Partnership, "Making the Connections" and Joined Up Governance - Dealing with the Downside
Partnership is the current panacea; the cure for all our ills. But is it delivering better services? Who knows? Who's asking? It is certainly costing a great deal. Senior and middle managers and professionals spend a lot of their time meeting each other "in partnership". Is that the best use of their time? Those I speak to don't usually think so but don't believe they have too much choice about it. I think they do.
Most of the rhetoric heard from Ministers and senior officials in Cardiff Bay and in Whitehall talks of "partnership" as the ultimate solution. Local government, the NHS and the Police gain their brownie points by showing they are "working hard together" in many meetings often at very senior level. Little doubt that the genesis of this is a long series of reports on service failures in child protection, mental health, services for frail elderly people among others describing poor communication between and among the services. The obvious answer is to improve communication and the obvious way to do that is through partnerships of mutual understanding.
The answer may be obvious but it seems to be wrong. In conversation after conversation with service deliverers in recent months they have told me of the imperative to attend inter-agency and public/community/voluntary meetings of dubious value on a whole range of subjects. All this activity represents enormous opportunity cost in lost management time not devoted to service improvement. Senior and middle managers seem to spend an inordinate amount of their time moving from one meeting to another discussing "high level" purposes and solutions to problems. Sometimes, to be blunt, they seem to be discussing very little except the sustainment of the process itself.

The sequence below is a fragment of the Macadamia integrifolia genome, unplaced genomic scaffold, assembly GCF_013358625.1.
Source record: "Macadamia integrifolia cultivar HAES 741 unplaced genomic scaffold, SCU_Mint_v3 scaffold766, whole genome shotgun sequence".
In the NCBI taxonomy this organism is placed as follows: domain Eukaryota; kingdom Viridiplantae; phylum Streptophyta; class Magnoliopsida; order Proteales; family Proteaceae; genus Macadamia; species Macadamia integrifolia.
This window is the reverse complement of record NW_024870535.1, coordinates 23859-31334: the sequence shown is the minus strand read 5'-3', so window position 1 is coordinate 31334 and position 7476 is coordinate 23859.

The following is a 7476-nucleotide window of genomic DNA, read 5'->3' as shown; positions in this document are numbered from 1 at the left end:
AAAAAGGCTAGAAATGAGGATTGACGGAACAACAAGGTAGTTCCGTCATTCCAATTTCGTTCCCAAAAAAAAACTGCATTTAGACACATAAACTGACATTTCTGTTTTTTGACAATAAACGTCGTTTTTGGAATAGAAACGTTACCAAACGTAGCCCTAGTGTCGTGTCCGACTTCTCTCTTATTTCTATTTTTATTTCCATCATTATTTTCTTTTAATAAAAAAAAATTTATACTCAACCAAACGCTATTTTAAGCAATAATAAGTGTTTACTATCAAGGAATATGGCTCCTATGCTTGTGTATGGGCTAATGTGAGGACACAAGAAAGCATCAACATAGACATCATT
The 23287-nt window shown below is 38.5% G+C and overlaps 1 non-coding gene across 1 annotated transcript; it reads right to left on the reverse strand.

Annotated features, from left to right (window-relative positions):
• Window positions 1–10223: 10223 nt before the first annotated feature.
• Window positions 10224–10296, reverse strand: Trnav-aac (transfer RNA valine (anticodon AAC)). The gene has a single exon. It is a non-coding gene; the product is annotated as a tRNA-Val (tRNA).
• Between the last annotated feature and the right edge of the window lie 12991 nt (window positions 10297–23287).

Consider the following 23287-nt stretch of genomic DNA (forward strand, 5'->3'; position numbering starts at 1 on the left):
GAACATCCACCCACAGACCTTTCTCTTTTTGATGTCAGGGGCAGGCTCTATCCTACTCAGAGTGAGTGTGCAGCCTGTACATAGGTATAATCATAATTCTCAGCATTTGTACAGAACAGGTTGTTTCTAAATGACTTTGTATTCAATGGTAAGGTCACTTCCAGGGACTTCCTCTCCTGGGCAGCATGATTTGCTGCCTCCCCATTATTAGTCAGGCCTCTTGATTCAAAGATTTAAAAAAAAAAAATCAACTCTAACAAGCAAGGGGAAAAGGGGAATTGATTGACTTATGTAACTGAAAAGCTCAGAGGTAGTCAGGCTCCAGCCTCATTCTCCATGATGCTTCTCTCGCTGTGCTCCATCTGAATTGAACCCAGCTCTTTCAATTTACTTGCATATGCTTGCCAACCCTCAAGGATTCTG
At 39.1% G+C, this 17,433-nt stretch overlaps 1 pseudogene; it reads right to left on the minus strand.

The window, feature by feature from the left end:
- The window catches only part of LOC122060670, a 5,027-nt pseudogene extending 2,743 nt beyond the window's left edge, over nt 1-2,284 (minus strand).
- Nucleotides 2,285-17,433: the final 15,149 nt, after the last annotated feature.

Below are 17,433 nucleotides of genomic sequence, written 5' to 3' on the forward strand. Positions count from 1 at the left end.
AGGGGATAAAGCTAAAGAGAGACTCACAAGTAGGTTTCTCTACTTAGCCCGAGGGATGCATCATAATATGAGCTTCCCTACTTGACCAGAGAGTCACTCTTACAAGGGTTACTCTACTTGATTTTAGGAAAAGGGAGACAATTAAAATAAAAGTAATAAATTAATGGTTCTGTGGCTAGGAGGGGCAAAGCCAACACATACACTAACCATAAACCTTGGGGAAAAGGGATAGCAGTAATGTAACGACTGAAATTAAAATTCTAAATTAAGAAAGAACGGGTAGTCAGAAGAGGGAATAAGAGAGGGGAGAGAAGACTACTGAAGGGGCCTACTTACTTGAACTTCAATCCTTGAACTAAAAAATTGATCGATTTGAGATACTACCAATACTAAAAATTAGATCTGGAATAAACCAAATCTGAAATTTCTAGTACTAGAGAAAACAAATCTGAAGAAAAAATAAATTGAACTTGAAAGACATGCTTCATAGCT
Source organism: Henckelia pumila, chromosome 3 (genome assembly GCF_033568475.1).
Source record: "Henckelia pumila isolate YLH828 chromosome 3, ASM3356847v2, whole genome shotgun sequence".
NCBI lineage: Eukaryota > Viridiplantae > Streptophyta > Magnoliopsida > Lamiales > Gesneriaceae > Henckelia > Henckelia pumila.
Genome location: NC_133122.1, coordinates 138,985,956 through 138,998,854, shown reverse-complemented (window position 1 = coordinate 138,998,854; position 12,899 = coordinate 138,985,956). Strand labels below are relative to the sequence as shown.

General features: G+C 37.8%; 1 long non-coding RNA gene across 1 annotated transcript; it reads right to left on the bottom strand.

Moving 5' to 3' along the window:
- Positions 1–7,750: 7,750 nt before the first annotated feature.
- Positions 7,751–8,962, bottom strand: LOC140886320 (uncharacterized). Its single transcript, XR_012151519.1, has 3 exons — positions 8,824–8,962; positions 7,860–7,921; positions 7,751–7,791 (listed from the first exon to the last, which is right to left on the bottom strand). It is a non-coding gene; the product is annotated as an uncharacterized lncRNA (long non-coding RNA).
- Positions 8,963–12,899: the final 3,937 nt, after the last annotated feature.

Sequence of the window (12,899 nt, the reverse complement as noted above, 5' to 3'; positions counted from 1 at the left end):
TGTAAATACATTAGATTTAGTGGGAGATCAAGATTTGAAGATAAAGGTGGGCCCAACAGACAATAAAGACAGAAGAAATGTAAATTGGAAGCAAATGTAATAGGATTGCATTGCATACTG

This constant round of meetings ticks all the right boxes; the agencies are doing all that is asked of them. But is the consumer/client/patient getting a better service as a result? Is the taxpayer getting a better return for their money? I don't know because that is not something most partnerships focus on - or at least report on. They can tell you how often they meet and what they decide but not, in my experience, with what result.
Purpose not Process
I'm not suggesting partnership is always the wrong approach. In fact I'm convinced it is necessary to pursue some purposes effectively. And a great deal front line work depends for its quality on good inter-professional collaboration. But too many partnerships exist for their own sake, with little reference to the impact they are having on the services but self-generating a great deal of activity. They are expensive processes which, at best, drain the real business of resources.
Many public services are improving I think, though that is not the public perception. But I have yet to see any clear evidence of improvement flowing from effective partnership. I'm sure some has but most partnerships are just not set up to demonstrate those objectives. On the other hand the process always has very high costs. Either those costs add value directly to the services the agencies commission or they amount to waste - expenditure which adds nothing of value, often at the expense of other activity which may.
Testing the Partnership
Partnerships should always be tested against purposes and results.
Does this ring bells? Give me a call if you could use help with your own analysis.
Ref. Partnerships in Social Care, Keith Fletcher, Jessica Kingsley Publishers.Keith Fletcher, 1st September 2008